The C. fukushimae strain NIES-3389 did not cross with the other strains examined in this study (S1 Table). NIES-3389 cannot be distinguished from NIES-3390 (mt−) by morphological and molecular data [8]. We hypothesize that NIES-3389 lost the ability to reproduce sexually during subculturing. However, we cannot reject the possibility that C. fukushimae actually contains more than one sexually isolated group (i.e., syngen).

Among the snow-inhabiting species of Chloromonas, the aplanozygote of C. fukushimae resembles that of C. tughillensis in that it lacks cell wall ornamentations, such as flanges or spines, and has almost spherical cell shape [12]. However, C. fukushimae possessed multiple well-defined lipid bodies within the cell and C. tughillensis does not (Fig 1I–1L) (S3F Fig; [12]). The aplanozygotes of C. fukushimae and C. tughillensis, described based on cultured materials, were never reported from field-collected materials in previous studies. Thus, future studies of snow-inhabiting Chloromonas should confirm that experimentally cultured aplanozygotes are morphologically identical to those formed in natural environments.

As in some freshwater green algae, nitrogen-depletion is thought to be related to shifting phases in the life cycle of snow-inhabiting Chloromonas [1]. On the contrary, we demonstrated that the sexual reproduction of C. fukushimae (and C. tughillensis) could be induced even under nitrogen-sufficient conditions (Fig 2; S3 Fig). The induction rates of mating pairs and planozygotes, as well as the proportion of cell types among the mating pairs in the sexual reproduction of C. fukushimae, were similar between nitrogen-sufficient and nitrogen-deficient conditions (Fig 2). Although further research is required, bark and leaf litters on and near colored snow might provide nutrients, including nitrogen, for snow-inhabiting species of Chloromonas, during the snowmelt season [1,28]. Such litter is frequently observed in snowpacks in Japanese mountainous areas. Therefore, sexual reproduction, regardless of nitrogen conditions, seems advantageous for outcrossing species of snow-inhabiting Chloromonas in temporal snowpacks since they must produce resting zygotes quickly before the snow completely melts away.

Supporting information

S1 Fig. Colored snow materials examined in this study.

(A) Brown snow in Mt. Hakkoda, Aomori, Japan (40°38’49.50" N, 140°51’04.70" E) on May 18, 2016. (B) Green snow in Oze National Park, Gunma, Japan (36°54’32.91" N, 139°11’50.81" E) on April 29, 2017.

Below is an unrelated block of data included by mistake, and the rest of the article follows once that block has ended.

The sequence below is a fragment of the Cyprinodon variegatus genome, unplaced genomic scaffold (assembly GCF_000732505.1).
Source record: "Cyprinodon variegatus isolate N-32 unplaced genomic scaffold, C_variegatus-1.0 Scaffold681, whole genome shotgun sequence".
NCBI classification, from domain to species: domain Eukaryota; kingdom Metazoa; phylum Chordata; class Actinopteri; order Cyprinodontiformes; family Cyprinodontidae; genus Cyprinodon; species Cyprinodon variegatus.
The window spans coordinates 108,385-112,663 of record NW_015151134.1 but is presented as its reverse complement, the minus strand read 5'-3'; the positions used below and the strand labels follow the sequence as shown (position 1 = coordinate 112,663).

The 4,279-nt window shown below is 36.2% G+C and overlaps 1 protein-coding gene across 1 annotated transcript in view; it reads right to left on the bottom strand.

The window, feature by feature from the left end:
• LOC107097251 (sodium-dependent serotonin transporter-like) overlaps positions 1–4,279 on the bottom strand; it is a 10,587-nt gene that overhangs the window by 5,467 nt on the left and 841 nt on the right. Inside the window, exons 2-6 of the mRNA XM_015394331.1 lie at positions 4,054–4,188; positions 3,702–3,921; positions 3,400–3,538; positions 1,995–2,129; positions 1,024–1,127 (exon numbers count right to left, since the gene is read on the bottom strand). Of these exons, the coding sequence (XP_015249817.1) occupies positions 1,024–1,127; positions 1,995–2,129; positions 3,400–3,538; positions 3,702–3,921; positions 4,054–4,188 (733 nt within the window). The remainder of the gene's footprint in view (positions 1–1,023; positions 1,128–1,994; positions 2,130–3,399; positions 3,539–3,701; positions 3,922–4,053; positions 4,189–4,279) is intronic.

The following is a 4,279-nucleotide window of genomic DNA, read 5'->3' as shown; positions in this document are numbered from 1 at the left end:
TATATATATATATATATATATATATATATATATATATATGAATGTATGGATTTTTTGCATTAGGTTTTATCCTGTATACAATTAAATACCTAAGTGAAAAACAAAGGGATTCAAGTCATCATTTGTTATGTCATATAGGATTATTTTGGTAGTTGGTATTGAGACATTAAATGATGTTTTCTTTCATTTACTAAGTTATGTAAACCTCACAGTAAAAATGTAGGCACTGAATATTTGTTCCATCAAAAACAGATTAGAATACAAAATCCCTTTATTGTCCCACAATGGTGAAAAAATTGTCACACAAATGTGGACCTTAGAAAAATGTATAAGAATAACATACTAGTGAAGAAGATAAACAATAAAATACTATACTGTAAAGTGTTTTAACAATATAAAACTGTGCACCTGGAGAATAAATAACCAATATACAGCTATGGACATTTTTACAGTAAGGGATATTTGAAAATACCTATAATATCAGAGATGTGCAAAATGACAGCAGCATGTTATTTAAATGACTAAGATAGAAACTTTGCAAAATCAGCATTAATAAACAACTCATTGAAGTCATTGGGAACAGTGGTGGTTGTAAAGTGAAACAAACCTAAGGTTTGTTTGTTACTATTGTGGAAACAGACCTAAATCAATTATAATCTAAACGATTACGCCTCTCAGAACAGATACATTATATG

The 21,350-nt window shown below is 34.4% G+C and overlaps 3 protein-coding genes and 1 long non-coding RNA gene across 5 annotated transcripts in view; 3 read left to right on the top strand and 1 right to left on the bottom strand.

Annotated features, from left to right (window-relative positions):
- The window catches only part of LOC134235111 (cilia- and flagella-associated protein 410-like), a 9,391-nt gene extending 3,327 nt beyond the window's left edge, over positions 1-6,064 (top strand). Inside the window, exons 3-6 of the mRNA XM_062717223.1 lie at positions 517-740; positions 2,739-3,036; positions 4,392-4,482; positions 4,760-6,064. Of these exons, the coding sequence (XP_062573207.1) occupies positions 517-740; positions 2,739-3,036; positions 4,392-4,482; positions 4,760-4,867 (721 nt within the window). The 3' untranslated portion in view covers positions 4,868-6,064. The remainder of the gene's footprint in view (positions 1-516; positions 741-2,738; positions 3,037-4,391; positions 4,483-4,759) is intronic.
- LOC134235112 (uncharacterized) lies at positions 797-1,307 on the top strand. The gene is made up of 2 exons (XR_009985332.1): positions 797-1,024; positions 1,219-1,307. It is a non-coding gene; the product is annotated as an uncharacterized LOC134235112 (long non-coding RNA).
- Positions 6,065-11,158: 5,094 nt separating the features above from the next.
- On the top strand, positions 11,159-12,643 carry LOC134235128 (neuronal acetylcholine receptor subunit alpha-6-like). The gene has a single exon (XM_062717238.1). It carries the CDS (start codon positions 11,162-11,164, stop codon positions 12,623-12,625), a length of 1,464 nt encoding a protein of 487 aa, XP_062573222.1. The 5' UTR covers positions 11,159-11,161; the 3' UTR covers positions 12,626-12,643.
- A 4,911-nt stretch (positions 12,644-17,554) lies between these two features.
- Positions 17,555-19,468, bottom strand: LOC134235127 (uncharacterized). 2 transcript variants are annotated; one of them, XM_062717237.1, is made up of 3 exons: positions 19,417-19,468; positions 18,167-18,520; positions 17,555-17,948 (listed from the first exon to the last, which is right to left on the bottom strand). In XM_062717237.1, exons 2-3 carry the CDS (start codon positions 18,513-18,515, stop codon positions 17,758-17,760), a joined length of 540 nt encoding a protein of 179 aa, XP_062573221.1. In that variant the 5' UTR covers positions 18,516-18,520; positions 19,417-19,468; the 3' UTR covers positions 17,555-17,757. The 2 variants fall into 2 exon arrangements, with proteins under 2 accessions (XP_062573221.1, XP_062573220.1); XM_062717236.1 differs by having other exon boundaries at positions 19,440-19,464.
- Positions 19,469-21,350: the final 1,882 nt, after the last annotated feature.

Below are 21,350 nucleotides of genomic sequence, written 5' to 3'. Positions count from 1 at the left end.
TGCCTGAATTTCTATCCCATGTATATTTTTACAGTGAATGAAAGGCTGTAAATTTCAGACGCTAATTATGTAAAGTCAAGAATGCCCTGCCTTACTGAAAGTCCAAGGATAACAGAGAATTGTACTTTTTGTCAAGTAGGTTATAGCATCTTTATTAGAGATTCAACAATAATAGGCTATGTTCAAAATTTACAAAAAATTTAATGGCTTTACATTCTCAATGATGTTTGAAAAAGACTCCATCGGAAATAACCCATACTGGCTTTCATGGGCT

S2 Fig. Morphological change in a gamete of the mating pair in Chloromonas fukushimae.

Serial phase contrast micrographs, with identical magnification throughout. Brightness and contrast were adjusted by Adobe Photoshop CS5 (Adobe Inc., California, USA) for showing entwined flagella (asterisks) and a cell wall which was being released from a gamete (arrowhead). Strains HkCl-117 (mt+) and NIES-3390 (mt−) were used. The times after beginning the observations were denoted at the upper right of each photograph. The mating types of gametes were not confirmed.


S3 Fig. Sexual reproduction of Chloromonas tughillensis.

Differential interference contrast micrographs with identical magnification throughout. Strains UTEX SNO91 (mt+) and UTEX SNO92 (mt−) were used under nitrogen-sufficient condition (AF-6 medium). Cell fixation was performed, using 0.4% of Lugol’s iodine solution. An asterisk indicates entwined flagella. (A) The pairing of two elongate gametes (fixed). (B) The pairing of a spherical gamete and an elongate gamete (fixed). Note that the spherical gamete was smaller than the elongate one. (C) The pairing of a spherical gamete and an elongate gamete (fixed). Note that the spherical gamete was larger than the elongate one. (D) The pairing of two spherical gametes (fixed). (E) Quadriflagellate planozygote (fixed). Three of the four flagella are shown. (F) Mature aplanozygote, accumulating orange pigments within the cell.


S1 Table. Results of mating experiments among strains of Chloromonas fukushimae.



We are grateful to Dr. Koji Yonekura (Okinawa Churashima Foundation Research Center, Japan) for his kind help during fieldwork in Mt. Hakkoda. Fieldwork in Oze National Park was conducted as part of the 4th Oze Scientific Research.